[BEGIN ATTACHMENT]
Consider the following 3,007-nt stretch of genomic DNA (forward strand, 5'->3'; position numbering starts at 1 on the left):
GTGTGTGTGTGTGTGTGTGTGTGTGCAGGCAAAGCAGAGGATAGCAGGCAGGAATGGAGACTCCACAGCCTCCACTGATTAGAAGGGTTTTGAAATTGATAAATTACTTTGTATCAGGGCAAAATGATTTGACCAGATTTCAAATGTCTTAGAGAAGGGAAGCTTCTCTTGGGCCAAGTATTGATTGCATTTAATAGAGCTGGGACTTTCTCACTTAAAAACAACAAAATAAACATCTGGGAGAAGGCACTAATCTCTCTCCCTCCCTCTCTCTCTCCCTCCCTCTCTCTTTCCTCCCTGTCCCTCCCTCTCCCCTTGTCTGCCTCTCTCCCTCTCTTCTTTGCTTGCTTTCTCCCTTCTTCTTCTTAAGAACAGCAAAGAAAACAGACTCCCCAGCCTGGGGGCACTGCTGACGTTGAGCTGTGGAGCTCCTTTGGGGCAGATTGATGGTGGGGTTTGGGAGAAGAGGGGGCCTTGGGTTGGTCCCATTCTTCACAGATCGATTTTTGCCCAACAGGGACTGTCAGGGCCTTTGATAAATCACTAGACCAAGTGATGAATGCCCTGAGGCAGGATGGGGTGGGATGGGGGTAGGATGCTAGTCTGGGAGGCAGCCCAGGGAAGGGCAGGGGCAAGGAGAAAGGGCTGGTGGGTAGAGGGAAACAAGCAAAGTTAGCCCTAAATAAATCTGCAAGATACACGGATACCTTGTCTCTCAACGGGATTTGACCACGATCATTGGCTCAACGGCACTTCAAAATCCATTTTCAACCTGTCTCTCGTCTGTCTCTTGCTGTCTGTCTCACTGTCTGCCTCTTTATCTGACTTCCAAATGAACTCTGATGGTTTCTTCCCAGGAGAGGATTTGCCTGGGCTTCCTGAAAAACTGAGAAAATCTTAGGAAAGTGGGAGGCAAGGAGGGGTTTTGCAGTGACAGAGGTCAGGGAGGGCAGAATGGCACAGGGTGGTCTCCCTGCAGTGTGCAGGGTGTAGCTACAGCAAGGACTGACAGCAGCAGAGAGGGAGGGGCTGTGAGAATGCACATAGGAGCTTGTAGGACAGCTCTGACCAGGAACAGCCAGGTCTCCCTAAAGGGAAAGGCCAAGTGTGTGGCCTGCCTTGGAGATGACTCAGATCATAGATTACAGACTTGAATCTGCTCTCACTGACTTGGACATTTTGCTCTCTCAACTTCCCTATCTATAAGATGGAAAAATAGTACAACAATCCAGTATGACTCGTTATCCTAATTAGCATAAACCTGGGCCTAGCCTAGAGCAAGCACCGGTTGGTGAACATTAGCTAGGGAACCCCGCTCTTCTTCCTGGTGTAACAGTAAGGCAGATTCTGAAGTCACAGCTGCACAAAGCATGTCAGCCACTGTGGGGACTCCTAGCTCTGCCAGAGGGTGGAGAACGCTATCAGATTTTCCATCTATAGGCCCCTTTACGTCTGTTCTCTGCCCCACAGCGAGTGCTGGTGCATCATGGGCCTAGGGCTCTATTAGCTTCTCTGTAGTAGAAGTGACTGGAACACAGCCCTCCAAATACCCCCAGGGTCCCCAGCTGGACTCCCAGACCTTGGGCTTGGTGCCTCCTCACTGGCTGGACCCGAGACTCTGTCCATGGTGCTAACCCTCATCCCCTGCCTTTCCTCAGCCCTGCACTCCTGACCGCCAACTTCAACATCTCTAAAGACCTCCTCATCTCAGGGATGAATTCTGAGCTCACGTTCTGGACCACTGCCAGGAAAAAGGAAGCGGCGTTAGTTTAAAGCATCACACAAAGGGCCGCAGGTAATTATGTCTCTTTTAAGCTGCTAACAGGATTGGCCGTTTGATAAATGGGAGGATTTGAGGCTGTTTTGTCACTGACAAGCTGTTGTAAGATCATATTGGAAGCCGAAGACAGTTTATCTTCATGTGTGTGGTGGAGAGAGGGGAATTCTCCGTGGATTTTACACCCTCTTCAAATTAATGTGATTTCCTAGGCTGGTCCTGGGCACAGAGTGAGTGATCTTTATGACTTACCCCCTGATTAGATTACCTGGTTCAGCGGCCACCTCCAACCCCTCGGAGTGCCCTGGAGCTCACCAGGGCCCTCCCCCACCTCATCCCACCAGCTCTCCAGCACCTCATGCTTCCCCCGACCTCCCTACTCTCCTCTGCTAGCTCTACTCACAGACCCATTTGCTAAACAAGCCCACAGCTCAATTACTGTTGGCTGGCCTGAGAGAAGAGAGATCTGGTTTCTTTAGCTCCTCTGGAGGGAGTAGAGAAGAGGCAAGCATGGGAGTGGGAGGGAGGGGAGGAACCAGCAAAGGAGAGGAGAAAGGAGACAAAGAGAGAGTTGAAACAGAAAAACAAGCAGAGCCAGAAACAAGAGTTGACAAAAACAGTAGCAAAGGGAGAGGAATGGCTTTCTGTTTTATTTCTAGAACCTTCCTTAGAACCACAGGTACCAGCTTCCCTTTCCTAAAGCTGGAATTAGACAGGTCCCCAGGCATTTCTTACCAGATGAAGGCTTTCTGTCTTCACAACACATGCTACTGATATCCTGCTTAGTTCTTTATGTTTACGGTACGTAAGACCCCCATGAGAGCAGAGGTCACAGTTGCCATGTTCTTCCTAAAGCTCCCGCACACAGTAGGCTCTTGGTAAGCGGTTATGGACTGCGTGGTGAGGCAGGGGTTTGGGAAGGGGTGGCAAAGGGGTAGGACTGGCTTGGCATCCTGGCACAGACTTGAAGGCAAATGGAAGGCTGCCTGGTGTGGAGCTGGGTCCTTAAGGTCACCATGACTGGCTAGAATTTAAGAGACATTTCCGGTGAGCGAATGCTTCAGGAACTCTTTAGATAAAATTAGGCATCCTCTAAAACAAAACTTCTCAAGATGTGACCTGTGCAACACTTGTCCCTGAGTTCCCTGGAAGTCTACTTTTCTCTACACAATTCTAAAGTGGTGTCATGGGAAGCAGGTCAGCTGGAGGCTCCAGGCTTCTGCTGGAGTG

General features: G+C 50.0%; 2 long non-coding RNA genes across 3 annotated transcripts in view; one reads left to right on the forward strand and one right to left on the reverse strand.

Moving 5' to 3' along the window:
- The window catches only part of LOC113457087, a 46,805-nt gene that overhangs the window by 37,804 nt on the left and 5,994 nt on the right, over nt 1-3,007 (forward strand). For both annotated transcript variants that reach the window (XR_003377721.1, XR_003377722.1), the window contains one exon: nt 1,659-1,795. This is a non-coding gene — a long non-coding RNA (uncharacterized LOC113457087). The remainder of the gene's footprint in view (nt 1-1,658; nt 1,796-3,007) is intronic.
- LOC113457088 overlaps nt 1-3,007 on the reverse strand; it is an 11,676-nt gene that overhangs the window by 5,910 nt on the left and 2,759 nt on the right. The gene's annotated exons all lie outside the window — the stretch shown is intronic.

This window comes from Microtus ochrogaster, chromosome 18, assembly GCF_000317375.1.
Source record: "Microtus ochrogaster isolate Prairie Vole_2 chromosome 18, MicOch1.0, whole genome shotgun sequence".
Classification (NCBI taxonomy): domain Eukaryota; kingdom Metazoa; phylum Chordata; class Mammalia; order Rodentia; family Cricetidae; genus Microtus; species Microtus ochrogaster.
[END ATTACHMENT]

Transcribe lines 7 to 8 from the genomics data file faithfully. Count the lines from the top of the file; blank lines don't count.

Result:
This window comes from Microtus ochrogaster, chromosome 18, assembly GCF_000317375.1.
Source record: "Microtus ochrogaster isolate Prairie Vole_2 chromosome 18, MicOch1.0, whole genome shotgun sequence".